PAPER WATER

Over 40 million people rely on the Colorado River as an economic, physical, and spiritual source of life. At least 25 federally recognized American Indian nations, seven national wildlife refuges, four national recreation areas, 11 national parks, seven U.S. states and two Mexican states have legal claim to the Colorado River’s water. But not all of these stakeholders ever see the water they legally have a right to. The science behind the division of the Colorado River’s water outlined in the 1922 Colorado River Compact overestimated the amount of water available in the Colorado River and gave more legal claims to the water than there is water available. This is referred to as “paper water” which is the term for legal claims to water that doesn’t exist. Rising temperatures has caused the river’s water to decline and policymakers have been forced to decide who will sacrifice their fundamental human right to water in order to conserve the Colorado River.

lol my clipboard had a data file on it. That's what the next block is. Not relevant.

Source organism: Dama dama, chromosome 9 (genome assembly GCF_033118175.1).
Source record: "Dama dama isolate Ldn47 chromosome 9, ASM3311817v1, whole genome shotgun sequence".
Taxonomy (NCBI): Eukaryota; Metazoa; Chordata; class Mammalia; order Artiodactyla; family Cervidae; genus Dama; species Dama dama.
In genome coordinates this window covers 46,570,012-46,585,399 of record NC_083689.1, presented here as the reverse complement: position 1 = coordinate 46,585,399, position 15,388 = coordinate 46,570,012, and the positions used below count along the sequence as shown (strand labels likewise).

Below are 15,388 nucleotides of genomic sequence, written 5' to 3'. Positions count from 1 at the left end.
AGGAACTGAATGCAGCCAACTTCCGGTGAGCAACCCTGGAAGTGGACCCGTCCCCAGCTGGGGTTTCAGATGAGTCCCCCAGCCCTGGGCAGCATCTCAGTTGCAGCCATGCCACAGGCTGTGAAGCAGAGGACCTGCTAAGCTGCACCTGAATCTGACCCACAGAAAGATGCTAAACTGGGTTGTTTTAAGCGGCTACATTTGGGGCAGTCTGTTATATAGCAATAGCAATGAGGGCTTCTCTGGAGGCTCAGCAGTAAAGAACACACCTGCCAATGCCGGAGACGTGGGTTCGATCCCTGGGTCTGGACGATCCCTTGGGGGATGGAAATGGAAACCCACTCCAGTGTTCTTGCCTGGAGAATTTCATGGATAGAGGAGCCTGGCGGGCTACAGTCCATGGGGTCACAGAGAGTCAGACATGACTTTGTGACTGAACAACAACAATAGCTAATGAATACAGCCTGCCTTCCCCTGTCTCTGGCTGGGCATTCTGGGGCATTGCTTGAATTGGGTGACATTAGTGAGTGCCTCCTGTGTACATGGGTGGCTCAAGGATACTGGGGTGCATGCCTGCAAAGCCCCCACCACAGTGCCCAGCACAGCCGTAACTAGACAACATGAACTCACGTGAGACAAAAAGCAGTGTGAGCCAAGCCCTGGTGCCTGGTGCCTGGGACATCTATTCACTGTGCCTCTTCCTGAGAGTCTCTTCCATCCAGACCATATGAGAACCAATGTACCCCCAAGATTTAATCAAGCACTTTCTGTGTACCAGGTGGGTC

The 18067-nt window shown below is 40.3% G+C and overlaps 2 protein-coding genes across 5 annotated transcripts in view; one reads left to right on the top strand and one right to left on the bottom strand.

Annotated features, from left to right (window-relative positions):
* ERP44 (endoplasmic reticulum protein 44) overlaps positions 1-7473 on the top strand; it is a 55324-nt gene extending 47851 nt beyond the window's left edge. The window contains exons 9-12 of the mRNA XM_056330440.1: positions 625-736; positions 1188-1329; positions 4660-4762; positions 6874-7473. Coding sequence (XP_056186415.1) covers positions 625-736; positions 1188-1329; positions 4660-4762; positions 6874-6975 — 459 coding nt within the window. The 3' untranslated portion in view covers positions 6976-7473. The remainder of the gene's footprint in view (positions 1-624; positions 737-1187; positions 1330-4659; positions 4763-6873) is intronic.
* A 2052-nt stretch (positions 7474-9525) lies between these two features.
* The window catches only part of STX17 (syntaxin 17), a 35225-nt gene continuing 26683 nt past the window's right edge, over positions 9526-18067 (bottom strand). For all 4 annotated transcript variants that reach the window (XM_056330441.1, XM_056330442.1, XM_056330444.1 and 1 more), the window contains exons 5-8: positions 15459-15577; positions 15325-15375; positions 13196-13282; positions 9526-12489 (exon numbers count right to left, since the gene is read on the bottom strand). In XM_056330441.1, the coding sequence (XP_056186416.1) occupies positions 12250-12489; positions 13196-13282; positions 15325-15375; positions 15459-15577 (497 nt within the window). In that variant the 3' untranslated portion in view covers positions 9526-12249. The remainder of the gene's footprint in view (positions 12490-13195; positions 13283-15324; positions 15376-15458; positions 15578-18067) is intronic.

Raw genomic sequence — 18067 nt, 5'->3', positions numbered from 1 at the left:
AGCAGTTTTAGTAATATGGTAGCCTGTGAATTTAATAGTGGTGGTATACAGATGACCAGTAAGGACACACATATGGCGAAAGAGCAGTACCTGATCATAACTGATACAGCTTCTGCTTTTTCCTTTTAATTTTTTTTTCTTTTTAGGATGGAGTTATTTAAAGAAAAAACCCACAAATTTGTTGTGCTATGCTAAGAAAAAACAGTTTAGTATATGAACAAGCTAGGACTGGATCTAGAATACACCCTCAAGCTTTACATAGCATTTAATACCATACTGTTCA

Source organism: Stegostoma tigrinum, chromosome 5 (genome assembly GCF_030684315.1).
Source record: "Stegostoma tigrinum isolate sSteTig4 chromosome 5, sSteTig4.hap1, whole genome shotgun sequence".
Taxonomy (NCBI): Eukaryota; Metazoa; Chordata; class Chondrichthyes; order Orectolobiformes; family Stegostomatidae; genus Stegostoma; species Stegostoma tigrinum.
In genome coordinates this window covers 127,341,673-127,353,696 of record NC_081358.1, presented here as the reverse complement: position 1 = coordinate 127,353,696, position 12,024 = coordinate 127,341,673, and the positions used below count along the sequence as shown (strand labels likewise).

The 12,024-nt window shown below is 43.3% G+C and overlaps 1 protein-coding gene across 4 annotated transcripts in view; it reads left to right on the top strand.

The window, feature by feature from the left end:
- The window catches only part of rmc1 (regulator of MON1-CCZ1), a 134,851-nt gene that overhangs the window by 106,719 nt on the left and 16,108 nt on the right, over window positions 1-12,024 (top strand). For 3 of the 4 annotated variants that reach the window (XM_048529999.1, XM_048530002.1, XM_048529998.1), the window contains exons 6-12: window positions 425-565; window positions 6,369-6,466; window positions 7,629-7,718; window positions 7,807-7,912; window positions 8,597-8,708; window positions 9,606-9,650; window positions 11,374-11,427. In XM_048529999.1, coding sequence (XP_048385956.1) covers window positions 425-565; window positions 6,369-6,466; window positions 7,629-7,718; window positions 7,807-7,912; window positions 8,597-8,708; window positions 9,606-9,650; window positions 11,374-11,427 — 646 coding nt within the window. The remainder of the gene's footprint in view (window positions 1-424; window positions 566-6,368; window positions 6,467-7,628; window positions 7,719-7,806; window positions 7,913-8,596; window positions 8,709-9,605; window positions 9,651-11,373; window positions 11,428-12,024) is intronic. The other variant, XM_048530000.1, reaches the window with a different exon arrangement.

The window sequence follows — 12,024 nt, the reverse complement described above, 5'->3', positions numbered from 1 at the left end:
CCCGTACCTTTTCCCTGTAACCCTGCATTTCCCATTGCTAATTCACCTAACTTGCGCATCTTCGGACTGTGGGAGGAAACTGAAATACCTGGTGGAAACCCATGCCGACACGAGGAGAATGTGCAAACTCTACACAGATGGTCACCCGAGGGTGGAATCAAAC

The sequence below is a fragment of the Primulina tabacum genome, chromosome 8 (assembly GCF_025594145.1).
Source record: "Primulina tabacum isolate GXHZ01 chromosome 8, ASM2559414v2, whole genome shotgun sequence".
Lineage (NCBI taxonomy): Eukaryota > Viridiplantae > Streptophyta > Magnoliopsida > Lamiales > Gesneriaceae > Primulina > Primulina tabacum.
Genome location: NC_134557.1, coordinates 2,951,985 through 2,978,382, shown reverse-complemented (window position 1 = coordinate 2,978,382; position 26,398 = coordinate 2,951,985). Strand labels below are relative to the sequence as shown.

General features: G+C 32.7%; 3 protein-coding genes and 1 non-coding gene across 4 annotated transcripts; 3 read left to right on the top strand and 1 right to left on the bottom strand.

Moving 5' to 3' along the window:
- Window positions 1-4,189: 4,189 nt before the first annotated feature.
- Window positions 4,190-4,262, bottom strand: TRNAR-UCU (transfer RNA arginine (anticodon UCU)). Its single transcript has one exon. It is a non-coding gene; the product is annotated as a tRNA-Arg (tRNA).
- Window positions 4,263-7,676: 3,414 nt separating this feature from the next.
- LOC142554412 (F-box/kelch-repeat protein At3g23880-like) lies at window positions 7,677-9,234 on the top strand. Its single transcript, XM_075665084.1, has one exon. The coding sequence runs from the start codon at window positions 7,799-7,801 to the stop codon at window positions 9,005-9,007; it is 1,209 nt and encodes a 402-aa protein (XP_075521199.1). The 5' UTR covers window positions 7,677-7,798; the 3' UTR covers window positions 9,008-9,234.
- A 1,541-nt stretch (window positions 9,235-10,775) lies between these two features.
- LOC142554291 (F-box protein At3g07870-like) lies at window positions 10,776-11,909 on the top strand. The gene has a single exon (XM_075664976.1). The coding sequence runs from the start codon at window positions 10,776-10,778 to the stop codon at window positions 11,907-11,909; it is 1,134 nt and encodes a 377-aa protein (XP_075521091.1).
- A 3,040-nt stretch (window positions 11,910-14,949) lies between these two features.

**These images are part of an ongoing effort to document this story**

©2021 by Molly Gibbs

 

Lake Havasu City, located in Mohave County, is home to Lake Havasu, a reservoir at the California-Arizona border that was formed after the completion of Parker Dam. The lake functions as a watery paradise in the middle of Arizona desert and attracts over 1.5 million people each year.